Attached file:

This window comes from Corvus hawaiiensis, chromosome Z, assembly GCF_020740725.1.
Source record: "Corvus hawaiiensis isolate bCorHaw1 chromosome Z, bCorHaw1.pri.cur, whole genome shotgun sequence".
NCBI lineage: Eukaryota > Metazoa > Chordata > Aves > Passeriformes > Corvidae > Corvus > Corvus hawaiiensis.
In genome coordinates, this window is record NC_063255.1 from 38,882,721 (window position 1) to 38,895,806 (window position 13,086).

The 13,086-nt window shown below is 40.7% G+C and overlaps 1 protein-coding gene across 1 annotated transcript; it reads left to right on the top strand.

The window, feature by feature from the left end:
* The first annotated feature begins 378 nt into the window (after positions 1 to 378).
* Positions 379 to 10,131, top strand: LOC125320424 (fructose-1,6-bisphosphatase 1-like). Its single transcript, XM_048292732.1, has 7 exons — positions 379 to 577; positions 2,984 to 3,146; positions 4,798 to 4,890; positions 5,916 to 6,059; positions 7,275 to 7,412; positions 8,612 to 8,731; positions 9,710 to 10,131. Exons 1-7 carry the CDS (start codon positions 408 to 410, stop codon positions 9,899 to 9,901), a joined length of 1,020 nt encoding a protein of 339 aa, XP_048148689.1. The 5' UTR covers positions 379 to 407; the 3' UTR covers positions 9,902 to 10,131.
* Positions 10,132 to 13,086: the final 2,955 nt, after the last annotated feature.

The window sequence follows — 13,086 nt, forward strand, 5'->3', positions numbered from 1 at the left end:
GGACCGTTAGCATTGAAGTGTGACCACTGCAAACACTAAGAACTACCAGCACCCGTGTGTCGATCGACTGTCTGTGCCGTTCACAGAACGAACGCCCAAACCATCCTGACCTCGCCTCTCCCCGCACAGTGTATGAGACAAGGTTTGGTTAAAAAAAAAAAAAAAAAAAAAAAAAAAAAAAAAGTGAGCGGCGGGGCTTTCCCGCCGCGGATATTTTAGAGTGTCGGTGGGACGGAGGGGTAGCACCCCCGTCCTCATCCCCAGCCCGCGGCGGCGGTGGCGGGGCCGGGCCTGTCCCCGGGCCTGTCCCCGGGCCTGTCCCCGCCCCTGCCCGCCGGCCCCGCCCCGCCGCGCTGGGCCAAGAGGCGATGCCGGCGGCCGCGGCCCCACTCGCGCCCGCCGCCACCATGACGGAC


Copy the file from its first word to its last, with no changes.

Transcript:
This window comes from Corvus hawaiiensis, chromosome Z, assembly GCF_020740725.1.
Source record: "Corvus hawaiiensis isolate bCorHaw1 chromosome Z, bCorHaw1.pri.cur, whole genome shotgun sequence".
NCBI lineage: Eukaryota > Metazoa > Chordata > Aves > Passeriformes > Corvidae > Corvus > Corvus hawaiiensis.
In genome coordinates, this window is record NC_063255.1 from 38,882,721 (window position 1) to 38,895,806 (window position 13,086).

The 13,086-nt window shown below is 40.7% G+C and overlaps 1 protein-coding gene across 1 annotated transcript; it reads left to right on the top strand.

The window, feature by feature from the left end:
* The first annotated feature begins 378 nt into the window (after positions 1 to 378).
* Positions 379 to 10,131, top strand: LOC125320424 (fructose-1,6-bisphosphatase 1-like). Its single transcript, XM_048292732.1, has 7 exons — positions 379 to 577; positions 2,984 to 3,146; positions 4,798 to 4,890; positions 5,916 to 6,059; positions 7,275 to 7,412; positions 8,612 to 8,731; positions 9,710 to 10,131. Exons 1-7 carry the CDS (start codon positions 408 to 410, stop codon positions 9,899 to 9,901), a joined length of 1,020 nt encoding a protein of 339 aa, XP_048148689.1. The 5' UTR covers positions 379 to 407; the 3' UTR covers positions 9,902 to 10,131.
* Positions 10,132 to 13,086: the final 2,955 nt, after the last annotated feature.

The window sequence follows — 13,086 nt, forward strand, 5'->3', positions numbered from 1 at the left end:
GGACCGTTAGCATTGAAGTGTGACCACTGCAAACACTAAGAACTACCAGCACCCGTGTGTCGATCGACTGTCTGTGCCGTTCACAGAACGAACGCCCAAACCATCCTGACCTCGCCTCTCCCCGCACAGTGTATGAGACAAGGTTTGGTTAAAAAAAAAAAAAAAAAAAAAAAAAAAAAAAAAGTGAGCGGCGGGGCTTTCCCGCCGCGGATATTTTAGAGTGTCGGTGGGACGGAGGGGTAGCACCCCCGTCCTCATCCCCAGCCCGCGGCGGCGGTGGCGGGGCCGGGCCTGTCCCCGGGCCTGTCCCCGGGCCTGTCCCCGCCCCTGCCCGCCGGCCCCGCCCCGCCGCGCTGGGCCAAGAGGCGATGCCGGCGGCCGCGGCCCCACTCGCGCCCGCCGCCACCATGACGGAC